Eye-Opening Home Foreclosure Stats

So many investors are talking about when there will be a home foreclosure wave in the United States.  There is some very interesting foreclosure data in our economy right now, the summer of 2020, that I’d like to share. Two stats are especially worth mentioning along with an interpretation of what they mean.

Eye-Opening Home Foreclosure Stats

  • Foreclosure Timeline

For those thinking there will be a wave of foreclosures hitting next year due to the pandemic and the unemployment that it created, you may want to think a gain.

As of the second quarter of 2020 the average number of days it took for a foreclosure to complete was 841.  Yes you read that correct, 841 days!

That is over two years of time before the home is officially foreclosed on.  Now add to it the complete pause on foreclosures due to the current forbearance programs.   Things could take a while!

Some states will be faster than other as I explained in the Home Foreclosure: Judicial vs. Non-Judicial post, but clearly we are looking at quite some time before a wave of foreclosures are processed.

  • Foreclosure Filings Are at a Low

This next point makes sense given the current forbearance programs and such, but foreclosure filings were already near historic lows before the pandemic set in.  Now they have been pushed to the lowest level on record with just 165,530 foreclosure filings in the first six months of 2020.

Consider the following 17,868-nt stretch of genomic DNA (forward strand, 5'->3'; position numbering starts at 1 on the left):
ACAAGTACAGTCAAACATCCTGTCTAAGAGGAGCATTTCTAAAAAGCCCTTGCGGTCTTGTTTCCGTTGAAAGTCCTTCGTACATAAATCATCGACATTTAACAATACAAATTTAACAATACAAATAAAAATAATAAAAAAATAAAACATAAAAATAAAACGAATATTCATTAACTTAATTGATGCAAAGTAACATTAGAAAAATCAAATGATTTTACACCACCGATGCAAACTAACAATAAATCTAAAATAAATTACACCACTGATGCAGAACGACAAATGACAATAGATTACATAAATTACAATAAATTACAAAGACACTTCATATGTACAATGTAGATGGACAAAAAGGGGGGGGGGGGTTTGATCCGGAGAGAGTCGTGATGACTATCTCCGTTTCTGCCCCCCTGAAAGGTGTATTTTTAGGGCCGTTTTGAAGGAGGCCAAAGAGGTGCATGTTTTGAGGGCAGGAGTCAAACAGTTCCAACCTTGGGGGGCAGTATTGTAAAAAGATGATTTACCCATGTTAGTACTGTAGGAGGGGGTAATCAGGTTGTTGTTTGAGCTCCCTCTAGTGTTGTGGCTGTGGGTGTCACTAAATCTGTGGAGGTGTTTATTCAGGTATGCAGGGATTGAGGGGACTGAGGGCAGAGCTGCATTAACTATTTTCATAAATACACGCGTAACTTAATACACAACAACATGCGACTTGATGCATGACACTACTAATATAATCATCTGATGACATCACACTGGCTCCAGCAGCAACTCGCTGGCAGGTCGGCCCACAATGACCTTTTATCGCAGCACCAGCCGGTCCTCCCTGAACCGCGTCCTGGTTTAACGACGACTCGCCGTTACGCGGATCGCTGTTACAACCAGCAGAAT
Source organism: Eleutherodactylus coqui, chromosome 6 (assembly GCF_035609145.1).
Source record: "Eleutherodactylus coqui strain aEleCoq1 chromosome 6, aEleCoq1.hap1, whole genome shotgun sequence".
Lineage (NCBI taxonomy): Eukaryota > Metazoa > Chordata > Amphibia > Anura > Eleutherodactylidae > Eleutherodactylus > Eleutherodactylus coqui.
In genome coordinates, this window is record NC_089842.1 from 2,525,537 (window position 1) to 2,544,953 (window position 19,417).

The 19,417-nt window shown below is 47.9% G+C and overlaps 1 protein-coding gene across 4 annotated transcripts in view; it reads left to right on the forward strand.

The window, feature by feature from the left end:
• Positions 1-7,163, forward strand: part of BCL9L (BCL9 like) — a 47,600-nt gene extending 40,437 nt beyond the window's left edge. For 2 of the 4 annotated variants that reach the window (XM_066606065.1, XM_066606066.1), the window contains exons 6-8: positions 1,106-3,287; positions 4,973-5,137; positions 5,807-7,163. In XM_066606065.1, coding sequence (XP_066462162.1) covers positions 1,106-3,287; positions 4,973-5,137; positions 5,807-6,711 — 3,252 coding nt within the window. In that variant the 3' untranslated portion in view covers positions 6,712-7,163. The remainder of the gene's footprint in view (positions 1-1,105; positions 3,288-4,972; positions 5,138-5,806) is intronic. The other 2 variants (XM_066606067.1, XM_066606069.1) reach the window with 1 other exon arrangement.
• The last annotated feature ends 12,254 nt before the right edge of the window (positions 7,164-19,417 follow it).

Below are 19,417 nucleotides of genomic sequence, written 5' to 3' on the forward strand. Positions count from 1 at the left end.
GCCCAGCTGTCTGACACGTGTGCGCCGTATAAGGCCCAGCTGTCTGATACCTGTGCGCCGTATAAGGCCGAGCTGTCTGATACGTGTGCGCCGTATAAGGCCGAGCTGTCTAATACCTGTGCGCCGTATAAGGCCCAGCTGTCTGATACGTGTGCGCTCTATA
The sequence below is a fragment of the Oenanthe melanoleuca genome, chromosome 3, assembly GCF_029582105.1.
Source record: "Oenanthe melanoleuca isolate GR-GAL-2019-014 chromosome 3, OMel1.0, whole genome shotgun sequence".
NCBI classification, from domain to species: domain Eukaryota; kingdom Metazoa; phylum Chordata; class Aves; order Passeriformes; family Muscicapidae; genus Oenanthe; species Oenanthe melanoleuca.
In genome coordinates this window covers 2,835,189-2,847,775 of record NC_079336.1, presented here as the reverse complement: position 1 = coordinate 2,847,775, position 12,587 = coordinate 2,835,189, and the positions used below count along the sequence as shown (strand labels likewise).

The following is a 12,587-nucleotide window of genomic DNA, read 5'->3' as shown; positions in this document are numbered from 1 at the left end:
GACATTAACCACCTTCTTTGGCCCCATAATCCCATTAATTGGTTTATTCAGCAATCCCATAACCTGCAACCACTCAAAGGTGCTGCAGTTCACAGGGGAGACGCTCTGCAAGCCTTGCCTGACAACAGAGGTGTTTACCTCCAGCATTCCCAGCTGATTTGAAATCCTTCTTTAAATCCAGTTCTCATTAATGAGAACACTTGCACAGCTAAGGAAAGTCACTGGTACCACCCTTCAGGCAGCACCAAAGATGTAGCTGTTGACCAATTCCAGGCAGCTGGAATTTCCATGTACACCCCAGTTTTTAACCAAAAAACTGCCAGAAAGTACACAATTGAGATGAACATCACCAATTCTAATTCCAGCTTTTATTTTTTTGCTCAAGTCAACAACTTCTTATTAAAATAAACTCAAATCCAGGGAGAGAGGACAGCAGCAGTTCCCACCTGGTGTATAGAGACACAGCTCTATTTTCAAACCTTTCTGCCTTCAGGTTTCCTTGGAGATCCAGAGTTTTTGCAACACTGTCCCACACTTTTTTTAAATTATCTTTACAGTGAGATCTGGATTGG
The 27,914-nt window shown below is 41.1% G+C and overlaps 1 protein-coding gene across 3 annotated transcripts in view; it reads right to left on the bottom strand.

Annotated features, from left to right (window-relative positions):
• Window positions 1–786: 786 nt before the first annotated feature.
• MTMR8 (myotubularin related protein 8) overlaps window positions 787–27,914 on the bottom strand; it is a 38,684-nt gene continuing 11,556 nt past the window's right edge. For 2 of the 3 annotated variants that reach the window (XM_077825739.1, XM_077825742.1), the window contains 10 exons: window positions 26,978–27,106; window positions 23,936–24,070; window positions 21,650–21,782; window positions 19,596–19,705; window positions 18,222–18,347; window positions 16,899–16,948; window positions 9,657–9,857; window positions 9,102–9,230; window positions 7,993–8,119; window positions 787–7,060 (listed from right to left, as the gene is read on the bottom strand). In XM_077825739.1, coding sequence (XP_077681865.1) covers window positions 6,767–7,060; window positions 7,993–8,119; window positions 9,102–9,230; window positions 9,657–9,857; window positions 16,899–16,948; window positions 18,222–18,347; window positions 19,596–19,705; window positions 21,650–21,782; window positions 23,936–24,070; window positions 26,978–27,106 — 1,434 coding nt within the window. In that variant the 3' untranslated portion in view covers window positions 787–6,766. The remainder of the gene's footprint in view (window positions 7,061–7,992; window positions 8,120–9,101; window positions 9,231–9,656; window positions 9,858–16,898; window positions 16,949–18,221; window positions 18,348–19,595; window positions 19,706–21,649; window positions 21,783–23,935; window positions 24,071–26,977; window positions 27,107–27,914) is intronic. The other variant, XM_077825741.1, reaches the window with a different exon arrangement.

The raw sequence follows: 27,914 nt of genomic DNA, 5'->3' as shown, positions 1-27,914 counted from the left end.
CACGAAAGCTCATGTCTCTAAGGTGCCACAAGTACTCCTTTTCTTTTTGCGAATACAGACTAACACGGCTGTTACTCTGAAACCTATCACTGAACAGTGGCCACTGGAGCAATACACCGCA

Current levels are akin to 2004 when the market started to really boom, just three years before the peak was reached.  That is not to say we will be on the same timeline, but given the statistics above it makes sense based on the foreclosure duration.

The point here is filings likely won’t stay this low forever and an increase in foreclosures will occur at some point.  If it’s in three years from now is anyone’s guess.

Conclusion

Single family home supply is tight right now and it doesn’t look like that will change in the next year or two, thus leaning towards it being a strong market in the near future.

What’s great about real estate markets is they tend to move like ships.  The turns are wide and long, giving us time to read the tea leaves and adjust accordingly.  When we see prices prices beginning to drop and/or days on market consistently increasing, that is when we should take notice and prepare, as opposed to anticipating when the turn will start.

In the end, buy right and you mitigate many of the market factors.  If you need to learn how to buy right I suggest grabbing the foundational education and then let’s build out your game plan on the strategy calls!

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